Dispatches Tagline

Getting Away

Monday, July 27th, 2020: Chiricahuas, Hikes, Southeast Arizona.

As Sunday approached, I’d been having trouble with chronic conditions in both my foot and my knee. I’d been using treatments that had always been effective on both conditions. The foot seemed to deteriorate with distance, whereas the knee was sensitive to elevation, so I figured I should do a little shorter hike with a little less elevation gain.

Our monsoon had started, so canyon hikes where flooding was a possibility were out of the question. I was all set to hike a peak in the Black Range, 7 miles round trip and less than 2,000′ of elevation gain, but something snapped when I got in the Sidekick.

I had to get away. I’d refrained from leaving my local area since lockdown began, last March. The Chiricahuas were an hour and a half and two counties away, across the Arizona border. But despite being across the border, the Portal area, in the northeast Chiricahuas, was more New Mexico than Arizona. The only paved road into that canyon was from the tiny unincorporated settlement of Rodeo, NM. And if I tanked up with gas, I could drive from my house to the trailhead and back without getting out of the vehicle, without interacting with strangers. Surely I could do that safely, just this once?

The Silver Peak hike entailed over 3,000′ of elevation gain, but was less than 9 miles round trip, and as I recalled the trail was in good condition and would be easier on my foot. Miraculously, on this beautiful monsoon Sunday, there was hardly any traffic into Portal, and the trailhead for this, the most popular trail in the entire range, was deserted. I wouldn’t see another soul the entire day.

Wildlife was reveling in the wet conditions. A hepatic tanager barely missed darting against my vehicle as I crossed the bridge over the mouth of Cave Creek. A big rattlesnake greeted me a hundred yards past the trailhead. Hawks and falcons swooped from ridge to ridge. Whitetail deer bounded through the trees from bottom to top of the peak. In the rockier drainages, water from recent rains was trickling down to the trail.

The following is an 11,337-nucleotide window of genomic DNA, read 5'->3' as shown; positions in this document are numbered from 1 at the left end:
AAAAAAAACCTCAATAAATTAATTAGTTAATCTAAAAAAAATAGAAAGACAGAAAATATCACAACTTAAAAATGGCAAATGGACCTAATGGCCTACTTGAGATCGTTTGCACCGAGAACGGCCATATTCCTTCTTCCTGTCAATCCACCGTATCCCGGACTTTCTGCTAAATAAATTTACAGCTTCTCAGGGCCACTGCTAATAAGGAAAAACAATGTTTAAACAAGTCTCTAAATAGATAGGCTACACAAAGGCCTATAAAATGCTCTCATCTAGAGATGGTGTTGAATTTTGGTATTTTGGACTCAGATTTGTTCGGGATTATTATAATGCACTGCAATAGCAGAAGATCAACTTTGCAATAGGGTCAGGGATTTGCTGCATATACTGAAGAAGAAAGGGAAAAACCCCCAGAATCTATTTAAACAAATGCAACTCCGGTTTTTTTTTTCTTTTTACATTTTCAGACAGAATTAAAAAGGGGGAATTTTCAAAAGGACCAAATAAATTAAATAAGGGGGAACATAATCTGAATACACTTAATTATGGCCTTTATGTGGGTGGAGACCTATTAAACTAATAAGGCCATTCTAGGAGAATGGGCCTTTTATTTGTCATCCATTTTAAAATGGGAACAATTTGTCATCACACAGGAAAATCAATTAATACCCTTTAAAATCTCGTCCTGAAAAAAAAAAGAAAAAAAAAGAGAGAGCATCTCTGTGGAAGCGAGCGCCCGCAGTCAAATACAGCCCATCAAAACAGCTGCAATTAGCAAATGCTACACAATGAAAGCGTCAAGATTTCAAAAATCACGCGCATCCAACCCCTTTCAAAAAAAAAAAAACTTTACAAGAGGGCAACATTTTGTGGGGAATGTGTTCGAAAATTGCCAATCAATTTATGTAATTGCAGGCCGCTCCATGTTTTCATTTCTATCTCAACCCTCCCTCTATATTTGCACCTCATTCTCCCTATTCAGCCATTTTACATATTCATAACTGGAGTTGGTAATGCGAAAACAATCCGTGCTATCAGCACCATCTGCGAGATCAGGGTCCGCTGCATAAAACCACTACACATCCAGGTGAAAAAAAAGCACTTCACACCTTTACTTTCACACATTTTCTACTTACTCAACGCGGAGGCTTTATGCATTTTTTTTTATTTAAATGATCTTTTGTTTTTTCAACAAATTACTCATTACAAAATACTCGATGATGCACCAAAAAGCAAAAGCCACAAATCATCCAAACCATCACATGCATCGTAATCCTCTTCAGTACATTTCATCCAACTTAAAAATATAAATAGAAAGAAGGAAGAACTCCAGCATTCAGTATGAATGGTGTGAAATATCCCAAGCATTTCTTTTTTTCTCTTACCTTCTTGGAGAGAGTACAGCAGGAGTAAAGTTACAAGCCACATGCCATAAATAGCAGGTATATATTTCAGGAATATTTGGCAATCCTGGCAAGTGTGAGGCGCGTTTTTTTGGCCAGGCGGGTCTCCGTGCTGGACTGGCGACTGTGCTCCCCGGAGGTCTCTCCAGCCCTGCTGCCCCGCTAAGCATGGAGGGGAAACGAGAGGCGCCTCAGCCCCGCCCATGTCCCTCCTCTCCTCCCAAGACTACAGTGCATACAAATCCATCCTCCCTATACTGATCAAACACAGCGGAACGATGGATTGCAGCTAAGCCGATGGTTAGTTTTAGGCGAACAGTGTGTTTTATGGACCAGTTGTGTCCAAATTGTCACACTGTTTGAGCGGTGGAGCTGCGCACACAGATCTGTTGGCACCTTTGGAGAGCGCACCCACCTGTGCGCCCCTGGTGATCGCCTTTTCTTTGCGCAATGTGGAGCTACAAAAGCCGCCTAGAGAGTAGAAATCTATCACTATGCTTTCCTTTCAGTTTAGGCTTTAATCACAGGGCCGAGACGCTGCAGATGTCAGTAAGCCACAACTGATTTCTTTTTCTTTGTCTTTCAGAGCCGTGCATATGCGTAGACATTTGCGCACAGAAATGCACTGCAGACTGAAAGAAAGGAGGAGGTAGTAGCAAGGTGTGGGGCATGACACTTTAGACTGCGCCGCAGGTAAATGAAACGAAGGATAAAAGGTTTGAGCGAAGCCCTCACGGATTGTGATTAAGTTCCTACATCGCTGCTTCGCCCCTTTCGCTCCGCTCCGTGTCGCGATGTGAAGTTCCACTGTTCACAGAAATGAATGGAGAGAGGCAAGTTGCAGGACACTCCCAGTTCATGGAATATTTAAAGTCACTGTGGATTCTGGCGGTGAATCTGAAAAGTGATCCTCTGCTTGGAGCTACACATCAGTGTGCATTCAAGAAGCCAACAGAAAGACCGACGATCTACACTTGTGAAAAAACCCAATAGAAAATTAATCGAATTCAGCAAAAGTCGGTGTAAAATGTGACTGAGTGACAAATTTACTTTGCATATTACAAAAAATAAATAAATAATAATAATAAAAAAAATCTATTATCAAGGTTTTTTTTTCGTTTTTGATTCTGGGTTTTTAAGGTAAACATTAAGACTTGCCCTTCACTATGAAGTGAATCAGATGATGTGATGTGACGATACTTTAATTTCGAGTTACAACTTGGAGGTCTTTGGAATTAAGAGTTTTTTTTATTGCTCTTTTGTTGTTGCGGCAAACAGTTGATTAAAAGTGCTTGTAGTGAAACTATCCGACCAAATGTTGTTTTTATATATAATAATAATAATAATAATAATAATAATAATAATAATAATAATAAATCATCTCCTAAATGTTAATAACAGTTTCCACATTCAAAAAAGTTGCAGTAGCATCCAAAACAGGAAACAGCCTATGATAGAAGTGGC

Despite this area being 1,000′ lower than my home, temperatures were mild, but humidity was high and my shirt was soon drenched with sweat. I figured I’d wait until I neared the peak, and rinse it out in runoff, but the higher I went, the less surface water I found.

Since this hike gains more elevation in less distance than any of the trails back home, it’s a relentless slog, and gets harder near the top. There must be a hundred switchbacks, many of them only a few yards long. Often stopping to catch my breath, sometimes after only a short rise gained. Always a relief to see the sky through the trees when you’re approaching the ridgeline.

Thunder clouds were growing, and I felt a few sprinkles near the top. Ladybugs covered most of the peak. From up there, I could see exactly where it was raining hard: over the encircling crest, to the west and south – although it also seeming to be pouring back toward home, way across the plains in the far northeast.

I took off my sweat-soaked shirt and bandanna, hung them over bushes, and sat down against the little shed below the ruined fire lookout. It had recently been vandalized. After a half hour my things were no drier, so I decided to hike down shirtless.

I hiked in and out of light rain and brief openings of sunlight. Finally, as I rounded the shoulder of the mountain and entered the Portal basin, the clouds pulled back and I was in full sun. A mile from the trailhead, I found a little waterfall and a pool of clear water to rinse out my shirt. That kept me cool all the way back to the vehicle.

Unfortunately for my foot, I realized that the last half-mile of the trail is the worst of our surfaces, a combination of loose and embedded rock, averaging fist-sized. This is probably one thing that will always trigger inflammation and limit my hikes – despite my stiff-soled hunting boots, prescription orthotics, and the biomechanical tape and felt I carefully apply before each trip. I recently read an online rant by an older hiker, complaining that big wildfires had removed soil and conifer duff from our trails, making them rockier, but I suspect these Southwest trails have always been tougher than trails farther north and east, or on the coasts.

Nearing the trailhead I encountered a group of three horses wandering through the dense oak forest near the paved road. One of them approached me, hoping for a handout, but I spread my empty hands and apologized. Sidekick was still alone at the trailhead. While hanging my shirt up to dry and loosening my bootlaces, I watched one of the horses rolling happily in the dust nearby.

Driving home, I could see a very dark sky ahead, and approaching town, I entered the rain. I’d been lucky, nothing had gone wrong, and maybe now I’d be content to stay near home for a while!

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